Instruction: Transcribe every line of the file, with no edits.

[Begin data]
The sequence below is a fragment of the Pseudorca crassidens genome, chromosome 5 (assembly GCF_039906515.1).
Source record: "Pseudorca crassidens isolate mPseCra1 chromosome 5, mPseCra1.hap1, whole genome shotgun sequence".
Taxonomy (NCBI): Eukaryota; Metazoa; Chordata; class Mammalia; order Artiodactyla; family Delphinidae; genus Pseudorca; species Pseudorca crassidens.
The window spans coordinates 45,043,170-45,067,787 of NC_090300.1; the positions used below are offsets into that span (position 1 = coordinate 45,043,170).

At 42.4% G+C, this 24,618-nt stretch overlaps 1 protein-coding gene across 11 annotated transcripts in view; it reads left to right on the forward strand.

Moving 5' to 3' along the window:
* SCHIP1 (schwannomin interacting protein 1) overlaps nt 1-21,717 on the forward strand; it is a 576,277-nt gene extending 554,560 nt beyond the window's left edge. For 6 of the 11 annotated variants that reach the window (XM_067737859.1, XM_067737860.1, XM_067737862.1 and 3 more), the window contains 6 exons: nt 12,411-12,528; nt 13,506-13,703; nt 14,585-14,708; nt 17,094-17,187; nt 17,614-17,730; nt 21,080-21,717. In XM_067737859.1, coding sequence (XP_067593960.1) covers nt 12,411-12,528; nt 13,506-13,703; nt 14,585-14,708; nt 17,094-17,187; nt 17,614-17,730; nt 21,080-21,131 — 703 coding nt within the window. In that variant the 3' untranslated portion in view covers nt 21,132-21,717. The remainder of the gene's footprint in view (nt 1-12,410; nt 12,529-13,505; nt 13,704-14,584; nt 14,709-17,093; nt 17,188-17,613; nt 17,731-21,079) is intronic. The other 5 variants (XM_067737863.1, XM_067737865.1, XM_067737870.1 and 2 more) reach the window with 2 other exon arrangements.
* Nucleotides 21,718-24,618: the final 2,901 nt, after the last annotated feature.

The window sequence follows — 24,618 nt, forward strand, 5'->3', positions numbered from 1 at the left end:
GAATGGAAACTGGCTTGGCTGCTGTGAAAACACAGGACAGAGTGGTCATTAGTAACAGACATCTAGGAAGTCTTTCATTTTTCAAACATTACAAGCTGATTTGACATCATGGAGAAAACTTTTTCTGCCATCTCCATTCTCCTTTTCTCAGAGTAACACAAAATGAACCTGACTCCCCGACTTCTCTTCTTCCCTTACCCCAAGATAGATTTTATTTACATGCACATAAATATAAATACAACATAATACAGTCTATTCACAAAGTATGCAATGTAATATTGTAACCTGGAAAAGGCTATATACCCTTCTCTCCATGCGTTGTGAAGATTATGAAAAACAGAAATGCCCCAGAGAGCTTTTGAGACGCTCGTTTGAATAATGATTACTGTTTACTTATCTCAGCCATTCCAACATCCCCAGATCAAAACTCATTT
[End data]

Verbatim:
The sequence below is a fragment of the Pseudorca crassidens genome, chromosome 5 (assembly GCF_039906515.1).
Source record: "Pseudorca crassidens isolate mPseCra1 chromosome 5, mPseCra1.hap1, whole genome shotgun sequence".
Taxonomy (NCBI): Eukaryota; Metazoa; Chordata; class Mammalia; order Artiodactyla; family Delphinidae; genus Pseudorca; species Pseudorca crassidens.
The window spans coordinates 45,043,170-45,067,787 of NC_090300.1; the positions used below are offsets into that span (position 1 = coordinate 45,043,170).

At 42.4% G+C, this 24,618-nt stretch overlaps 1 protein-coding gene across 11 annotated transcripts in view; it reads left to right on the forward strand.

Moving 5' to 3' along the window:
* SCHIP1 (schwannomin interacting protein 1) overlaps nt 1-21,717 on the forward strand; it is a 576,277-nt gene extending 554,560 nt beyond the window's left edge. For 6 of the 11 annotated variants that reach the window (XM_067737859.1, XM_067737860.1, XM_067737862.1 and 3 more), the window contains 6 exons: nt 12,411-12,528; nt 13,506-13,703; nt 14,585-14,708; nt 17,094-17,187; nt 17,614-17,730; nt 21,080-21,717. In XM_067737859.1, coding sequence (XP_067593960.1) covers nt 12,411-12,528; nt 13,506-13,703; nt 14,585-14,708; nt 17,094-17,187; nt 17,614-17,730; nt 21,080-21,131 — 703 coding nt within the window. In that variant the 3' untranslated portion in view covers nt 21,132-21,717. The remainder of the gene's footprint in view (nt 1-12,410; nt 12,529-13,505; nt 13,704-14,584; nt 14,709-17,093; nt 17,188-17,613; nt 17,731-21,079) is intronic. The other 5 variants (XM_067737863.1, XM_067737865.1, XM_067737870.1 and 2 more) reach the window with 2 other exon arrangements.
* Nucleotides 21,718-24,618: the final 2,901 nt, after the last annotated feature.

The window sequence follows — 24,618 nt, forward strand, 5'->3', positions numbered from 1 at the left end:
GAATGGAAACTGGCTTGGCTGCTGTGAAAACACAGGACAGAGTGGTCATTAGTAACAGACATCTAGGAAGTCTTTCATTTTTCAAACATTACAAGCTGATTTGACATCATGGAGAAAACTTTTTCTGCCATCTCCATTCTCCTTTTCTCAGAGTAACACAAAATGAACCTGACTCCCCGACTTCTCTTCTTCCCTTACCCCAAGATAGATTTTATTTACATGCACATAAATATAAATACAACATAATACAGTCTATTCACAAAGTATGCAATGTAATATTGTAACCTGGAAAAGGCTATATACCCTTCTCTCCATGCGTTGTGAAGATTATGAAAAACAGAAATGCCCCAGAGAGCTTTTGAGACGCTCGTTTGAATAATGATTACTGTTTACTTATCTCAGCCATTCCAACATCCCCAGATCAAAACTCATTT